SINGAPORE - Two separate tuberculosis clusters involving a total of 18 people who visited the Singapore Pools Bedok Betting Centre have been identified.
No common links have been found other than that they all frequently visited the Bedok centre over periods ranging from months to years and spent prolonged stretches there watching horse-racing telecasts.
The cases did not know one another and had not identified one another as close contacts.
Tuberculosis, also known as TB, is a potentially serious infectious disease that mainly affects the lungs, and spreads through tiny droplets released into the air by coughs and sneezes.
While it is highly contagious, patients rapidly become non-infectious once treatment starts.
The last TB cluster was detected last October at Block 174D Hougang Avenue 1, after four people staying in four different units were found to be infected.
The 18 cases from the two new clusters were diagnosed between February 2015 and October last year.
The link was established among five cases in the first cluster diagnosed between July 2018 and February last year, and the Ministry of Health (MOH) was notified on July 28 last year.
The 13 cases in the second cluster were diagnosed between February 2015 and October last year and brought to the attention of the MOH between Dec 1 last year and Jan 11.
"The cases had immediately started treatment following diagnosis and are not a current ongoing public health risk," said the MOH on Wednesday (Jan 20) evening, adding that the risk of transmission to people who are not close contacts is very low.
TB can be cured with a combination of different drugs taken for six to nine months.
The disease was prevalent in Singapore until the 1970s, so older folk could have acquired an infection when younger. It is estimated that between 2 and 29 per cent of Singaporeans have latent TB infections.
People with latent TB do not experience symptoms and are not infectious but about 10 per cent of this group may develop active TB over the course of their lifetime.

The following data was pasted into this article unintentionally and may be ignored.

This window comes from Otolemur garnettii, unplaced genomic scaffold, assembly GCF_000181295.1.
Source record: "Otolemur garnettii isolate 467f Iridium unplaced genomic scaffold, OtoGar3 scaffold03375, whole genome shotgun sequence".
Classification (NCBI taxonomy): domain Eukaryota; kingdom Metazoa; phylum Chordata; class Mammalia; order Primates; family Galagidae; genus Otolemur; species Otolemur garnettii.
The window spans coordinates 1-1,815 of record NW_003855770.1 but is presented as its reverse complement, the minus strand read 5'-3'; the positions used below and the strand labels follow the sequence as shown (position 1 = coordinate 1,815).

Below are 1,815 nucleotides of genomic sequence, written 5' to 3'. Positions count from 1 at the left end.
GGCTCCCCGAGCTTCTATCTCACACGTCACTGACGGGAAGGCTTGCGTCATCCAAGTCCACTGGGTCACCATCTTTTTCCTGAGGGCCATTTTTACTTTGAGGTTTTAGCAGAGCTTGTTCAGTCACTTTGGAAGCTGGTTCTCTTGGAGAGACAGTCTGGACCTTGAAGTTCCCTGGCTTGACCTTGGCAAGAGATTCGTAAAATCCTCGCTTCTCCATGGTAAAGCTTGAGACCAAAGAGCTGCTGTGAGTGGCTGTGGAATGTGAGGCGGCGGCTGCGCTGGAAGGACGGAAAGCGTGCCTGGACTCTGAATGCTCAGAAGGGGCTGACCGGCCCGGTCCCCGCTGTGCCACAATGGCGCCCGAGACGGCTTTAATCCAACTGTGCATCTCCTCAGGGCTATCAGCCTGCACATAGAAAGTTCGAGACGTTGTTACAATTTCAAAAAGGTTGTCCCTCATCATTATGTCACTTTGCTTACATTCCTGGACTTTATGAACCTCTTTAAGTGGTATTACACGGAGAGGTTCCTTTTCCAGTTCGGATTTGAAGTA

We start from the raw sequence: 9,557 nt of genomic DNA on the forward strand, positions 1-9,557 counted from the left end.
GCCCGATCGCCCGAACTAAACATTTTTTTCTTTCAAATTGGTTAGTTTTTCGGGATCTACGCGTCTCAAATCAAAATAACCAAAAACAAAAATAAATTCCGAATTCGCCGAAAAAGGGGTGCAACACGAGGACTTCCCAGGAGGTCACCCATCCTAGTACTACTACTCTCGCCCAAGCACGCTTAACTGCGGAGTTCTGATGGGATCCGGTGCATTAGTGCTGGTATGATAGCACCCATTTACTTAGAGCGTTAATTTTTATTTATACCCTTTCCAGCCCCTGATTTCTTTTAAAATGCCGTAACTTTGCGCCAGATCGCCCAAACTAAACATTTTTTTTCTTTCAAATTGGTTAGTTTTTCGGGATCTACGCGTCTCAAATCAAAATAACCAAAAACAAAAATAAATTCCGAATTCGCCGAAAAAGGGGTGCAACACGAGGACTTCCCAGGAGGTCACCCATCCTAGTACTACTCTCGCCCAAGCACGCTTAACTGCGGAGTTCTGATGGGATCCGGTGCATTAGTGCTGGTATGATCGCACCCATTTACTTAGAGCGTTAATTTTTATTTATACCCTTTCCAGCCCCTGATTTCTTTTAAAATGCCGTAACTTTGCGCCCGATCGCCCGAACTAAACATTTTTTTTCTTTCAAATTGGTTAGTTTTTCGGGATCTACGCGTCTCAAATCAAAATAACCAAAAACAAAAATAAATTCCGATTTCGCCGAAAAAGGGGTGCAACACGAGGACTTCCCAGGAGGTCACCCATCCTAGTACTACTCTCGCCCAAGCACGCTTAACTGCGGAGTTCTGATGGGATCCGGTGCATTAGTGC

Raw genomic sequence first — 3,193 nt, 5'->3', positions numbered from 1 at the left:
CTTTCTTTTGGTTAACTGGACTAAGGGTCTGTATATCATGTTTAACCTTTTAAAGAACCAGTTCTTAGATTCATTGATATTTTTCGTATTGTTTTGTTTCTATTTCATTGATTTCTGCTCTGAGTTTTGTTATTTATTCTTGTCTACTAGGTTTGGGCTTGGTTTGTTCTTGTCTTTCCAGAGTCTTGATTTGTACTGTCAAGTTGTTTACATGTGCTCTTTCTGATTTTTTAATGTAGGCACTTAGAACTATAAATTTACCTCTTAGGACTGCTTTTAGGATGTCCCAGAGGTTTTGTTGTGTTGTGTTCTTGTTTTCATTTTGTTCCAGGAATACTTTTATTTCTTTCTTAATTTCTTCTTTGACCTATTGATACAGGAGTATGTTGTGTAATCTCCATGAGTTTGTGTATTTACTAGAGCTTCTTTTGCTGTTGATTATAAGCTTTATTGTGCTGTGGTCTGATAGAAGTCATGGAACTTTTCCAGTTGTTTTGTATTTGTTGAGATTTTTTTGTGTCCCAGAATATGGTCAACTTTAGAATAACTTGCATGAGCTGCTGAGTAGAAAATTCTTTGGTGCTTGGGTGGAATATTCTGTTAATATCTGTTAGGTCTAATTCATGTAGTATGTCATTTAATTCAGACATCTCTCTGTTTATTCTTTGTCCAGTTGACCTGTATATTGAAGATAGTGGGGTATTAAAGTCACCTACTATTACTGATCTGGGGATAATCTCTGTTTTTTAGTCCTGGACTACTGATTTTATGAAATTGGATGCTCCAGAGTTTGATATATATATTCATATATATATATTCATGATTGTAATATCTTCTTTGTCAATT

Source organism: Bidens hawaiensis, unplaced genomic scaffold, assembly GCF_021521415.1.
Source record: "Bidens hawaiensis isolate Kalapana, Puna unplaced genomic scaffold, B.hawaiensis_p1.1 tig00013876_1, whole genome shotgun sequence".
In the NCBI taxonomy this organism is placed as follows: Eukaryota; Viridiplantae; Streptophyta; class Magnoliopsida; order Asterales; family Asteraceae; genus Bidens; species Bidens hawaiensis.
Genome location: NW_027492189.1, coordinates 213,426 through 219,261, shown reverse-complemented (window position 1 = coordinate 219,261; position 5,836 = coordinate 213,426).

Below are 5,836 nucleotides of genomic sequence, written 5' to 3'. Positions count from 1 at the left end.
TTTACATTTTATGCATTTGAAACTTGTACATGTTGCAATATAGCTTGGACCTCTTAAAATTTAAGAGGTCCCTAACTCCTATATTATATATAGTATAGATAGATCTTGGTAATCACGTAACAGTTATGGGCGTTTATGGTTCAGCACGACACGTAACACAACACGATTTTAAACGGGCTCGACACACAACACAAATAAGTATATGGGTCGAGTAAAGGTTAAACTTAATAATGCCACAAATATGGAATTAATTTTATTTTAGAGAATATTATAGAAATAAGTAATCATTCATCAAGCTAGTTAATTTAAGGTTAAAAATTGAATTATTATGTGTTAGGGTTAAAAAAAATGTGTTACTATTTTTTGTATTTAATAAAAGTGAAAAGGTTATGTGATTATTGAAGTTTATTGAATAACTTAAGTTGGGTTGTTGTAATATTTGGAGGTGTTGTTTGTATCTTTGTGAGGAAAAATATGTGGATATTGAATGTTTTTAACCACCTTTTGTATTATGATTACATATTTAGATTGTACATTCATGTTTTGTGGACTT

Symptoms of an active infection may include a persistent cough that lasts at least three weeks, low-grade fever, night sweats, fatigue, weight loss and chest pain.
Close contacts of all the 18 cases have already been contacted by the Singapore TB Elimination Programme (Step) for screening. As a precaution, patrons who visited the Singapore Pools Bedok Betting Centre between Feb 12 and March 25 last year will also be contacted for screening.
This will be done free of charge at the Tuberculosis Control Unit (TBCU) at 142 Moulmein Road.
Voluntary screening will also be offered to patrons who spent prolonged periods of cumulative days at the betting centre between 2018 and March 25 last year.
"The health and safety of our employees, customers and the public are our top priority. We are providing full assistance to... Step," the Singapore Pools said on Wednesday evening.
"We encourage (customers) who are contacted by STEP for screening to do so."
A Singapore Pools spokesman added that additional preventive measures have been put in place at the Bedok centre, including extra fans to improve air flow.
"Staff have been reminded to look out for customers who may be in poor health, especially if they're coughing, and to advise them to see a doctor. In addition, we are looking to install ultraviolet germicidal radiation machines before it resumes live-betting operations in the coming months," the spokesman said.
More information can be found at the Tuberculosis Control Unit on 6258-3142 or via e-mail and the Singapore Pools customer service hotline on 6786-6688.
Patrons who want to be screened can also call the TBCU hotline on 6258-4430.